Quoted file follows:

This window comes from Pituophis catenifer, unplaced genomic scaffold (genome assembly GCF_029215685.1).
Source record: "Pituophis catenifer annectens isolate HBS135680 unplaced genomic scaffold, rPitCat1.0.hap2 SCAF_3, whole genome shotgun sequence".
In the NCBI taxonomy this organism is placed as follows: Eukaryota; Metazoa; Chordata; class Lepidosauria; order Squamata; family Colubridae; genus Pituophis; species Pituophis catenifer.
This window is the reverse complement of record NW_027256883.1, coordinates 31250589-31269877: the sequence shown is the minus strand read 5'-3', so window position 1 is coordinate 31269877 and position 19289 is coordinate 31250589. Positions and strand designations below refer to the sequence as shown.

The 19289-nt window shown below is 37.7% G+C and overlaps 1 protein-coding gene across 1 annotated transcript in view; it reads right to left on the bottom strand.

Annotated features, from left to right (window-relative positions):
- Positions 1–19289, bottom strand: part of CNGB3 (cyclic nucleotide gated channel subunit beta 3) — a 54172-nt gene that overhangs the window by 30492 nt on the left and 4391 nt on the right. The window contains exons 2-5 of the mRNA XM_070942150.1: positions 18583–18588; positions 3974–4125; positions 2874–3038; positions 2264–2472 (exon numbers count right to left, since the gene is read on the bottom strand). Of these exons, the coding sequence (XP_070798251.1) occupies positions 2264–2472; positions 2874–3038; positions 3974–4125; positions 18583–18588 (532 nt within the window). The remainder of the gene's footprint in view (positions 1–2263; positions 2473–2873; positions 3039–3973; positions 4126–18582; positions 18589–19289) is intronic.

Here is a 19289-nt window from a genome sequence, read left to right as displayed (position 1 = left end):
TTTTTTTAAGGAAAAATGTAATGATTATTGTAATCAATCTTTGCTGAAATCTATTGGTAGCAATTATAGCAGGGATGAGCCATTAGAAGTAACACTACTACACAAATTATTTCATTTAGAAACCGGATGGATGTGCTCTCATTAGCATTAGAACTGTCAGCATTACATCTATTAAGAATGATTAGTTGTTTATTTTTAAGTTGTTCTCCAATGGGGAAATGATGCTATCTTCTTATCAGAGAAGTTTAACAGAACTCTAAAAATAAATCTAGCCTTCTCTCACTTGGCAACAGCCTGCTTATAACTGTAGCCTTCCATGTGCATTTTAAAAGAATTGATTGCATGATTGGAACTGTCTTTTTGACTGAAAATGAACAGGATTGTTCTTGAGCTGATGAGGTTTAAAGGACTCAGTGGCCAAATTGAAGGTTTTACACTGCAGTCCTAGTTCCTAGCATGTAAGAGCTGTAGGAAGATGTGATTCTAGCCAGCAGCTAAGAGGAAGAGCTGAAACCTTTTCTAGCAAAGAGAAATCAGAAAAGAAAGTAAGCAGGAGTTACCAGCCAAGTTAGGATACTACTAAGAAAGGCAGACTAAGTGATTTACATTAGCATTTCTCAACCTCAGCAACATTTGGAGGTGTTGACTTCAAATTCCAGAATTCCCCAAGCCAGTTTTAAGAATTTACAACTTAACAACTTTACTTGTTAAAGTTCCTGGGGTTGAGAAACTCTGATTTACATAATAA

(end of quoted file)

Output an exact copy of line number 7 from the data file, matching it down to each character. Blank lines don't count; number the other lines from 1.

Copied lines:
- Positions 1–19289, bottom strand: part of CNGB3 (cyclic nucleotide gated channel subunit beta 3) — a 54172-nt gene that overhangs the window by 30492 nt on the left and 4391 nt on the right. The window contains exons 2-5 of the mRNA XM_070942150.1: positions 18583–18588; positions 3974–4125; positions 2874–3038; positions 2264–2472 (exon numbers count right to left, since the gene is read on the bottom strand). Of these exons, the coding sequence (XP_070798251.1) occupies positions 2264–2472; positions 2874–3038; positions 3974–4125; positions 18583–18588 (532 nt within the window). The remainder of the gene's footprint in view (positions 1–2263; positions 2473–2873; positions 3039–3973; positions 4126–18582; positions 18589–19289) is intronic.